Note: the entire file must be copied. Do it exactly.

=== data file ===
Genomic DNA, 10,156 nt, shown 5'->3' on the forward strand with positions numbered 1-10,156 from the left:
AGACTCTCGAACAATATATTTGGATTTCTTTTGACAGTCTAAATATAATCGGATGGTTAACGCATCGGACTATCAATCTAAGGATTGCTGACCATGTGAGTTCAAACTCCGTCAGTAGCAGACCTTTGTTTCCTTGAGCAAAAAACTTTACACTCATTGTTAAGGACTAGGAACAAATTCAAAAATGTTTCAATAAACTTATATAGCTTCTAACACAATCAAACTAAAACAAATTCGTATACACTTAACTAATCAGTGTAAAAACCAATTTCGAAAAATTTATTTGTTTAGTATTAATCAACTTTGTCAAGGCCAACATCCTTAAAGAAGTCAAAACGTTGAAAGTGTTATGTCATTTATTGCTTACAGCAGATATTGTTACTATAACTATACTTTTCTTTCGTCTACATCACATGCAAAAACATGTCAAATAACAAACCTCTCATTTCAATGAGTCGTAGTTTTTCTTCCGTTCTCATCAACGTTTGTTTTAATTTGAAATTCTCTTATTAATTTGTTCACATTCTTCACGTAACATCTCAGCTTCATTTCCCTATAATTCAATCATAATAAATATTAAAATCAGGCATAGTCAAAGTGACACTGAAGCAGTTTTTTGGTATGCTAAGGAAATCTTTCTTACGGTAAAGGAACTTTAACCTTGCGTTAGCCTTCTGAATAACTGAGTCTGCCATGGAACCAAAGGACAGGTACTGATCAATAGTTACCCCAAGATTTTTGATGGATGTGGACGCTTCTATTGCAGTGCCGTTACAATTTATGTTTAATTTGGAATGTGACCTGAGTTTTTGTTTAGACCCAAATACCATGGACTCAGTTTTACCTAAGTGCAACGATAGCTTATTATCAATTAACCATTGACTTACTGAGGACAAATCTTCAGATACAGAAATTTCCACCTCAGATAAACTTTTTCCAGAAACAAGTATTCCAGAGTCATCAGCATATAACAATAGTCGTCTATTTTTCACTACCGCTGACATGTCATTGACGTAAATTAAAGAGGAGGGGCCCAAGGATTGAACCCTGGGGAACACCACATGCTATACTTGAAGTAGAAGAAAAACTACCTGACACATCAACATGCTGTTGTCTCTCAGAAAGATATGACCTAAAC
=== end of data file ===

Genomic DNA, 10,156 nt, shown 5'->3' on the forward strand with positions numbered 1-10,156 from the left:
AGACTCTCGAACAATATATTTGGATTTCTTTTGACAGTCTAAATATAATCGGATGGTTAACGCATCGGACTATCAATCTAAGGATTGCTGACCATGTGAGTTCAAACTCCGTCAGTAGCAGACCTTTGTTTCCTTGAGCAAAAAACTTTACACTCATTGTTAAGGACTAGGAACAAATTCAAAAATGTTTCAATAAACTTATATAGCTTCTAACACAATCAAACTAAAACAAATTCGTATACACTTAACTAATCAGTGTAAAAACCAATTTCGAAAAATTTATTTGTTTAGTATTAATCAACTTTGTCAAGGCCAACATCCTTAAAGAAGTCAAAACGTTGAAAGTGTTATGTCATTTATTGCTTACAGCAGATATTGTTACTATAACTATACTTTTCTTTCGTCTACATCACATGCAAAAACATGTCAAATAACAAACCTCTCATTTCAATGAGTCGTAGTTTTTCTTCCGTTCTCATCAACGTTTGTTTTAATTTGAAATTCTCTTATTAATTTGTTCACATTCTTCACGTAACATCTCAGCTTCATTTCCCTATAATTCAATCATAATAAATATTAAAATCAGGCATAGTCAAAGTGACACTGAAGCAGTTTTTTGGTATGCTAAGGAAATCTTTCTTACGGTAAAGGAACTTTAACCTTGCGTTAGCCTTCTGAATAACTGAGTCTGCCATGGAACCAAAGGACAGGTACTGATCAATAGTTACCCCAAGATTTTTGATGGATGTGGACGCTTCTATTGCAGTGCCGTTACAATTTATGTTTAATTTGGAATGTGACCTGAGTTTTTGTTTAGACCCAAATACCATGGACTCAGTTTTACCTAAGTGCAACGATAGCTTATTATCAATTAACCATTGACTTACTGAGGACAAATCTTCAGATACAGAAATTTCCACCTCAGATAAACTTTTTCCAGAAACAAGTATTCCAGAGTCATCAGCATATAACAATAGTCGTCTATTTTTCACTACCGCTGACATGTCATTGACGTAAATTAAAGAGGAGGGGCCCAAGGATTGAACCCTGGGGAACACCACATGCTATACTTGAAGTAGAAGAAAAACTACCTGACACATCAACATGCTGTTGTCTCTCAGAAAGATATGACCTAAAC